Supreme Court: Strip-search of 13-year-old girl was illegal
The decision sets the standard for how far school officials can go in conducting searches of students' property.
Washington — Administrators at an Arizona middle school violated the privacy rights of a 13-year-old girl when they strip-searched her in a fruitless attempt to find prescription drugs, the US Supreme Court ruled Thursday.
In an 8 to 1 decision, the justices said the strip search of Savana Redding, an eighth-grade honors student, was an unconstitutional invasion of the girl's personal privacy.
But the court also ruled, 7 to 2, that since this area of the law was not clearly defined, the assistant principal who ordered the strip search was protected by qualified immunity and could not be sued personally for damages.
In the majority opinion, Justice David Souter acknowledged the strip search was "embarrassing, frightening, and humiliating" for Savana. He said school officials violated her Fourth Amendment rights because they had no reasonable expectation of actually finding drugs in the girl's underpants.
But he added: "We mean to cast no ill reflection on the assistant principal, for the record raises no doubt that his motive throughout was to eliminate drugs from his school and protect students."
Justices John Paul Stevens and Ruth Bader Ginsburg strongly disagreed with the conclusion on qualified immunity. They said they did not believe Assistant Principal Kerry Wilson should be granted immunity.
"It does not require a constitutional scholar to conclude that a nude search of a 13-year-old child is an invasion of constitutional rights of some magnitude," wrote Justice Stevens. "This is … a case in which clearly established law meets clearly outrageous conduct."
The decision is important because it sets a national standard for how far school officials can go in conducting searches of students' property – and even their bodies – while investigating alleged violations of school policies and rules.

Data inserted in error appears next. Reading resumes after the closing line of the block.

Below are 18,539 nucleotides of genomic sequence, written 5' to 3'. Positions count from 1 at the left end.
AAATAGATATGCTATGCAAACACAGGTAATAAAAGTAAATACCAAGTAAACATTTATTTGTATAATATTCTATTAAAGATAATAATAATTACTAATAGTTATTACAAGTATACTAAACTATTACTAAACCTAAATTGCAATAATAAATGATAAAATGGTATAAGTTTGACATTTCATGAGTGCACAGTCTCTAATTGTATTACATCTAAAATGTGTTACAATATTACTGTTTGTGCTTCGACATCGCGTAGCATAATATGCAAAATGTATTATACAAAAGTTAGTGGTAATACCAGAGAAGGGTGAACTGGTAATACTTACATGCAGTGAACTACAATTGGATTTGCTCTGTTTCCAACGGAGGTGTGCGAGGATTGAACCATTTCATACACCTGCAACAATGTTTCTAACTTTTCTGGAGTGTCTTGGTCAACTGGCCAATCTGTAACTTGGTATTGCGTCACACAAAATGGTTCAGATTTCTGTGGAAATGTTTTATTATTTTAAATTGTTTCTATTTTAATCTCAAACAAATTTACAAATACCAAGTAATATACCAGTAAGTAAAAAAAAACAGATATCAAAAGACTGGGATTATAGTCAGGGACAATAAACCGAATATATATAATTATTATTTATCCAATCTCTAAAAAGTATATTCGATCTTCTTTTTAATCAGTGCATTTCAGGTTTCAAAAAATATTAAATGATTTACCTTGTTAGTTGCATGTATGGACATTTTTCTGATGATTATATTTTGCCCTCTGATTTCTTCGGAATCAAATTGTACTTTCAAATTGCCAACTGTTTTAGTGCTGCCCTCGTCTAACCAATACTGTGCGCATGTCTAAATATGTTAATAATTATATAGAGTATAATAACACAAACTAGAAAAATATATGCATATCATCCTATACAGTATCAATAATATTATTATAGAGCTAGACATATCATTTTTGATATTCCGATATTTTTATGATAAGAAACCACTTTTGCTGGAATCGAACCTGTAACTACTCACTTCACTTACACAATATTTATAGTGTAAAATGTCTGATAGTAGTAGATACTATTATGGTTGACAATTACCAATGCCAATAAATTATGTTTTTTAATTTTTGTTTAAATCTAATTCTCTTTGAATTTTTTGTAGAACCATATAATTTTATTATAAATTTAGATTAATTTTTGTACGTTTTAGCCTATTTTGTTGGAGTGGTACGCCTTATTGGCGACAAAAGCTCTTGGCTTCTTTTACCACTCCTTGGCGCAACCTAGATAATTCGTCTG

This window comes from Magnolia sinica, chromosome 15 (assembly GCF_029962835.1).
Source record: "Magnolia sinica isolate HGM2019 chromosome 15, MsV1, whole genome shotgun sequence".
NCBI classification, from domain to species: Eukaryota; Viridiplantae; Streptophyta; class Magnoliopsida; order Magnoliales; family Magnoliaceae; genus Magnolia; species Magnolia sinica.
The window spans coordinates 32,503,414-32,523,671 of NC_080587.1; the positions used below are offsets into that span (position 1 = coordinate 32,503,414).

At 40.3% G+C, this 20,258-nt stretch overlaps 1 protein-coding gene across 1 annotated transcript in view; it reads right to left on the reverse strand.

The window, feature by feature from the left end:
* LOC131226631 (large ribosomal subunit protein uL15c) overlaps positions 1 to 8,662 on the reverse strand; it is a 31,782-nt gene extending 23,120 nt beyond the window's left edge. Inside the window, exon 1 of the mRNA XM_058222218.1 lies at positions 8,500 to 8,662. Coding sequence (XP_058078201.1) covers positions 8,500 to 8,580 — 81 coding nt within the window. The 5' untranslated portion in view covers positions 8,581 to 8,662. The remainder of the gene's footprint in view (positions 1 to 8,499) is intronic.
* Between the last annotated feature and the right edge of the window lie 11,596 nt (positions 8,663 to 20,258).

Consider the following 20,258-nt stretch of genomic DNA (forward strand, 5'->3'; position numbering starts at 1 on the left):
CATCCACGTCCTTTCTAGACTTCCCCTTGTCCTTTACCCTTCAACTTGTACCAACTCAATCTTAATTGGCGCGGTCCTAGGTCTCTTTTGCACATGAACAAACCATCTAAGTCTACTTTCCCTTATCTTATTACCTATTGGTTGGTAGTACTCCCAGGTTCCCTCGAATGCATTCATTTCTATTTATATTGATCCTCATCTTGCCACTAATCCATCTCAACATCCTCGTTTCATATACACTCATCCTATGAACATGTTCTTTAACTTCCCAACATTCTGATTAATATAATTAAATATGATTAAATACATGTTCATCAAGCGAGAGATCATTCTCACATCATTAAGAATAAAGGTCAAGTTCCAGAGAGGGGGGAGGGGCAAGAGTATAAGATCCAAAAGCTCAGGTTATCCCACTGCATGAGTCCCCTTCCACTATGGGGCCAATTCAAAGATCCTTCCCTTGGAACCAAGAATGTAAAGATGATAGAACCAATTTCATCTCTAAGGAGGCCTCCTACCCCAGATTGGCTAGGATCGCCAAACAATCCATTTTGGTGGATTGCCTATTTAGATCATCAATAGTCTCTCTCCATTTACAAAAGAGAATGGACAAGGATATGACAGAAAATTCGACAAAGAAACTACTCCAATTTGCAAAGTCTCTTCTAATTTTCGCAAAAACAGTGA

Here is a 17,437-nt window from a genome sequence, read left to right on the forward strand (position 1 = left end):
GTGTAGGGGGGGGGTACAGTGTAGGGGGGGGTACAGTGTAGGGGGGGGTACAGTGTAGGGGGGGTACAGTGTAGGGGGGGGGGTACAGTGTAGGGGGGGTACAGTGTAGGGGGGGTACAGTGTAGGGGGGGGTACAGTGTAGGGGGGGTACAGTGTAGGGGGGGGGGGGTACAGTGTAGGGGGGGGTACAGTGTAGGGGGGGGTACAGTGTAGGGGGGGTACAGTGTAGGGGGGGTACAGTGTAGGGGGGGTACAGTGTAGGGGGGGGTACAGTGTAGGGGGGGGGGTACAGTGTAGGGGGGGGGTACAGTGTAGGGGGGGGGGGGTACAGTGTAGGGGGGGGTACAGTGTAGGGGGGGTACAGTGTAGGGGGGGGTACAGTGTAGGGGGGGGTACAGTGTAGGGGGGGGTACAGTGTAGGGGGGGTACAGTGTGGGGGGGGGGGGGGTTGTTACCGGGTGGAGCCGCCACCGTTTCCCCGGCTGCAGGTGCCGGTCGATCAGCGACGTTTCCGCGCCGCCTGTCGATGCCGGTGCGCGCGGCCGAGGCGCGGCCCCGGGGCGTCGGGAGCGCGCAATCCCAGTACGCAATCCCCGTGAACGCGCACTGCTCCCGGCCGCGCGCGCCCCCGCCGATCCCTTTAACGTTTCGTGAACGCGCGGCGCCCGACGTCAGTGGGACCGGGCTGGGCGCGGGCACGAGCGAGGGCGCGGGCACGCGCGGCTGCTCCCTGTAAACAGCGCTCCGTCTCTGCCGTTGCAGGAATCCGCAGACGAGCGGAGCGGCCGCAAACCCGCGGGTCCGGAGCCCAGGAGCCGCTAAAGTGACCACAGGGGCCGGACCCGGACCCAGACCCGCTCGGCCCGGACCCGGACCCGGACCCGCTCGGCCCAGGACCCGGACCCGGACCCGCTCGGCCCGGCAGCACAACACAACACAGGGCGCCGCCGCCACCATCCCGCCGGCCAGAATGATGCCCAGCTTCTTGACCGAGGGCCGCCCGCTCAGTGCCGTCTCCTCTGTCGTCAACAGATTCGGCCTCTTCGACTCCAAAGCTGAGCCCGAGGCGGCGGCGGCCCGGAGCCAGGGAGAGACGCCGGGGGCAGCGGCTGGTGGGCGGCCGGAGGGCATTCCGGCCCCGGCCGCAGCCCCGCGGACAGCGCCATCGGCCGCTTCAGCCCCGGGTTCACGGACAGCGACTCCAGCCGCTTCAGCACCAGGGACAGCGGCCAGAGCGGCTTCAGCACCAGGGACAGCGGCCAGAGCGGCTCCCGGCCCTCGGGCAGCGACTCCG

In 1985, the high court authorized school officials to search student backpacks and purses when they had reasonable grounds to suspect the search would turn up contraband.
The justices then had said the search must not be "excessively intrusive in light of the student's age and sex and the nature of the infraction."
In clarifying that ruling on Thursday, Souter said school officials must have a reasonable suspicion of the presence of dangerous contraband or information that contraband is hidden in a student's underwear before "a search can reasonably make the quantum leap from outer clothes and backpacks to exposure of intimate parts."
In Savana's case, "the content of suspicion failed to match the degree of intrusion," Souter said.
In a lone dissent, Justice Clarence Thomas said he would uphold the strip search.
The case, Safford Unified School District No. 1 v. April Redding, arises from a strip search conducted in October 2003 at Safford Middle School. The girl, Savana Redding, was suspected of bringing high-strength ibuprofen to school to share with other students during lunch period.
Under questioning, one of Ms. Redding's friends identified her as the source of the prescription drugs.
Redding denied any involvement or knowledge of the prescription drugs. A school official searched her backpack and found nothing improper. He then instructed a female staff member to take Redding to the school nurse's office for a more thorough search.